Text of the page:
Fraser Island

Some time ago we had a privilege of camping and 4 Wheel Driving on the world’s largest sand island, Fraser Island.

Fraser Island: Photos source: Australian Traveller

It is a World Heritage Site, making it a precious part of Australia’s natural and cultural heritage. It 122 km long and the only place where sand and rain forest live in harmony.

Photo source: Morgan's blog
There are beautiful long stretches of the purest white beaches you would see just about anywhere in the world. Endless clear blue skies, deep, translucent clear blue fresh water lakes, exotic rainforests and extraordinary sand cliffs are what goes to make Fraser Island a tourist mecca. It is also a great place for camping and 4WD. If you don’t have your own 4WD you can hire your one from nearby Hervey Bay on the mainland and explore the island at your leisure. You can pitch up a camping place on the beach, although you will need a permit. Alternatively you could choose the Youth Hostel or one of the many lodges and take a tour.

Typical sand road Photo source: BugBog

Photo Source: Travel Insider

Fraser Island is home to over 300 species of bird, including many rare coastal birds such as pied oyster catchers. The ground parrot also resides here along with honey-eaters and cockatoos. Pure bred dingoes, which are Australia's wild dogs, are also on the island. Though generally shy of humans, they are wild and visitors are advised not to feed them as they are highly dangerous and have been known to intrude in camp grounds especially when scavenging for food.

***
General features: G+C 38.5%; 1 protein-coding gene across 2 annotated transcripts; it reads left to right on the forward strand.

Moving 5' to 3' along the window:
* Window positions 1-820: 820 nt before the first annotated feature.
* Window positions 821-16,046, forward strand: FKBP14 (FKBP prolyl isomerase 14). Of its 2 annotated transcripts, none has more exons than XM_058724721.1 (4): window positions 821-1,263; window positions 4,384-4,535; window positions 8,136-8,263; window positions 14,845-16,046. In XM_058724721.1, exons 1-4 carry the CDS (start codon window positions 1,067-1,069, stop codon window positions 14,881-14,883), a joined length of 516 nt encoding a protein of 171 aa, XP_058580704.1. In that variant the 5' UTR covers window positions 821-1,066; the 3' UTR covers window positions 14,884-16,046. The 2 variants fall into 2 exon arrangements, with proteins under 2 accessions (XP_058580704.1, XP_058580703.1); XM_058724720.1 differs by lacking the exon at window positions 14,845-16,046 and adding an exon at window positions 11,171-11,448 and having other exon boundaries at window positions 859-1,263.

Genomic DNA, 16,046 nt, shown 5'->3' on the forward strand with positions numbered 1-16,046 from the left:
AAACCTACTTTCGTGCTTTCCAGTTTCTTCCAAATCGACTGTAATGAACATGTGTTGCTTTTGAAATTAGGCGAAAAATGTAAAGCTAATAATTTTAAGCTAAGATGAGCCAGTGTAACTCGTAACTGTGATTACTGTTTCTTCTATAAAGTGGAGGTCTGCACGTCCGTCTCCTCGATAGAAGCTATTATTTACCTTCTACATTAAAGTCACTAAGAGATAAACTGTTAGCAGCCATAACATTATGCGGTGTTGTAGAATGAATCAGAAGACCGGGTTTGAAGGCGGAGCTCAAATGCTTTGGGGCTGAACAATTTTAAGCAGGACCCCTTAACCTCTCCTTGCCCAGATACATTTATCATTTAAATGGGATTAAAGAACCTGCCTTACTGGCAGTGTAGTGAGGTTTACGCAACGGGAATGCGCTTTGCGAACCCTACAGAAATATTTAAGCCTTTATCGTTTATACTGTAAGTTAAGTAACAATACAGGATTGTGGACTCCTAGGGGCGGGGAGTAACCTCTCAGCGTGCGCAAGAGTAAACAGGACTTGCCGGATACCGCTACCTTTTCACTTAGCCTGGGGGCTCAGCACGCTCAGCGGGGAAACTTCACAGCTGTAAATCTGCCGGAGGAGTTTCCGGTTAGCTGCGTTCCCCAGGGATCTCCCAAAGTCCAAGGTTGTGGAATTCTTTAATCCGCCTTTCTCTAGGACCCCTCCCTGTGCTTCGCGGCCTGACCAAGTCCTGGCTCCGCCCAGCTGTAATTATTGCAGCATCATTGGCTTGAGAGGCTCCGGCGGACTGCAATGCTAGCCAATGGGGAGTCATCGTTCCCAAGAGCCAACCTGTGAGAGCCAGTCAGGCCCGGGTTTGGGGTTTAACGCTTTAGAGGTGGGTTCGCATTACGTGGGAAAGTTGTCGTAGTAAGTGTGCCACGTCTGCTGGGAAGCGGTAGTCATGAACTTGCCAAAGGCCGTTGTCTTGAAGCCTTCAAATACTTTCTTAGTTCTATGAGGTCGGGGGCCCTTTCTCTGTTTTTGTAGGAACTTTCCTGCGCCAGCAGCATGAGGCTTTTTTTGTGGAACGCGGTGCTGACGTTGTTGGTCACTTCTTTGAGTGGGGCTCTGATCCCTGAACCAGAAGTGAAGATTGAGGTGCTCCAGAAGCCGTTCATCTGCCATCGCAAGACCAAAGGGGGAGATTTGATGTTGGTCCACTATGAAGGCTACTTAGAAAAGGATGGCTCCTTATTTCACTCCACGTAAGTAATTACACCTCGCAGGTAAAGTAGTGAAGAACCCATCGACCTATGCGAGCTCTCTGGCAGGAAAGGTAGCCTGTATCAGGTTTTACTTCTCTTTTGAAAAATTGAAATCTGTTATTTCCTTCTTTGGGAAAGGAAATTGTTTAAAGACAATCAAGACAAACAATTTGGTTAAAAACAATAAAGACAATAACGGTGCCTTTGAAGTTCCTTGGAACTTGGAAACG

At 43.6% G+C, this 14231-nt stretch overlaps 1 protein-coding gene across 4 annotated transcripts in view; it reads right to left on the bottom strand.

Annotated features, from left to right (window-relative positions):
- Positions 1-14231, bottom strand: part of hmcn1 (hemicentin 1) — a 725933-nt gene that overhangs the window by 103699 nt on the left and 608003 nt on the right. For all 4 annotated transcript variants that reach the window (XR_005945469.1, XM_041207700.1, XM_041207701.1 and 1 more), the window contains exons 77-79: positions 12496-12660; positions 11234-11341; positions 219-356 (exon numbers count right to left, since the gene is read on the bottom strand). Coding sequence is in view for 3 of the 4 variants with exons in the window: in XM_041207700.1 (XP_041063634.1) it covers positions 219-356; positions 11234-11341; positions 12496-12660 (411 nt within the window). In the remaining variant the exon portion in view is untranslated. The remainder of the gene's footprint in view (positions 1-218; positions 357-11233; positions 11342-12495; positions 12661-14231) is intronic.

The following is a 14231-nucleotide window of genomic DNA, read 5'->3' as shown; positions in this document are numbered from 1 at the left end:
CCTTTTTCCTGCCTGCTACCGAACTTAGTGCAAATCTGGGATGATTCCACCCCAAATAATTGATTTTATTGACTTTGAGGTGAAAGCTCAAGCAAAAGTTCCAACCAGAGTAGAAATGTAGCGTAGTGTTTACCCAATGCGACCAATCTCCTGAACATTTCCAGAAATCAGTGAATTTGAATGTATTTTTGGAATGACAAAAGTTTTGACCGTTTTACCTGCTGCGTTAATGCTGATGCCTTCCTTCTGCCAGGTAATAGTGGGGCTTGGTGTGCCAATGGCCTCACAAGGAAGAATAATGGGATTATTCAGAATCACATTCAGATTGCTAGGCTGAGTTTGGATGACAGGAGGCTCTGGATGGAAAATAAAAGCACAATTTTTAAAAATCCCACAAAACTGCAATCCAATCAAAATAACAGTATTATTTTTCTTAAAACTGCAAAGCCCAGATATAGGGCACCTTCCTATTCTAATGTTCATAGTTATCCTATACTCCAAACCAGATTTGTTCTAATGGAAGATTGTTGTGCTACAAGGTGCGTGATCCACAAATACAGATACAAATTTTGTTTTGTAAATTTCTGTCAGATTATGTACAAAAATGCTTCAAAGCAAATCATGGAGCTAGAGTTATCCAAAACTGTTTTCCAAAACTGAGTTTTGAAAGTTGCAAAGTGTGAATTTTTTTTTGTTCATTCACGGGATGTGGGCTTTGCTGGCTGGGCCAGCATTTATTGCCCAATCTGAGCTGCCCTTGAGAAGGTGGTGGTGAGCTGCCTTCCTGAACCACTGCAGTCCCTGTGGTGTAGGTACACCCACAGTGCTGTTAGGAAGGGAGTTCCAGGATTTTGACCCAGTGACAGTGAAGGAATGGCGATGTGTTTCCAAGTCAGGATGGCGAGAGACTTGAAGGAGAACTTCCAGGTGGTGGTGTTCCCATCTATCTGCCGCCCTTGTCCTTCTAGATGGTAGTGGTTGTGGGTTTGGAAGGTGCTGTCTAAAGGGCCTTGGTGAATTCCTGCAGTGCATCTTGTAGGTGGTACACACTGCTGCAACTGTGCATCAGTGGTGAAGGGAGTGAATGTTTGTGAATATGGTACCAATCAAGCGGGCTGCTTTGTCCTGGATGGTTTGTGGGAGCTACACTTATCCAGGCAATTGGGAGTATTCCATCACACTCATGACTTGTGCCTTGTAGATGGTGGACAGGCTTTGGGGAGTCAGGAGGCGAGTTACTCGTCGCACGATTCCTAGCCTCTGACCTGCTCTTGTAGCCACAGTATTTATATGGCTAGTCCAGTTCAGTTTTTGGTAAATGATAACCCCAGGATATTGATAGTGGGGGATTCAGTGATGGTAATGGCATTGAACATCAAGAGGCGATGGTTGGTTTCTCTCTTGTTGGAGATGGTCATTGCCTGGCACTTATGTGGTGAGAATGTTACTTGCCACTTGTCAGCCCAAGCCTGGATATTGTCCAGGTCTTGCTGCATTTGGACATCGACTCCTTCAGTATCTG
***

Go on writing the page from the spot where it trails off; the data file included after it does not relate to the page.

Wild Dingo photo source

You may be lucky to catch a glimpse of humpback whales as they migrate from the Antarctica between July and August. The sea, as inviting as it may appear to the casual observer are fraught with dangers such as Tiger Sharks, stingrays and other stingers which abound in the waters off the beaches!

'Oceanic' Nudibranch - a Sea Slug Photo by Richard Wilsher
Any of the pristine fresh water lakes of Fraser Island are safe for swimming. Lake McKenzie is probably the most famous of the lakes on the island. It has crystal blue waters and perfect white sands. However fame comes at a cost. It is a popular place and it can get rather crowded in the middle of the day during peak season. I liked to visit some of the other more remote lakes as all of them are terrific.

Photo source: rvantoy via TripAdvisor
We endeavoured to spend every second day driving through the rainforest either to a distant lake or the other side of the island. It didn’t really matter where we went everything was wonderful. Some of our team wanted a decent cappuccino at the end of one of the 4WD treks. There didn’t seem to be a shortage of coffee shops – they knew where they all were. I loved the idea of relaxing under the shade of the trees within walking distance of one of the many fresh water stream running down to the ocean. I also enjoyed walking along he beach and occasionally indulging in a bit of sand dune surfing. I also enjoyed walking around the ship wreck on one of the beaches.

Photo source: Innovation Hervey Bay

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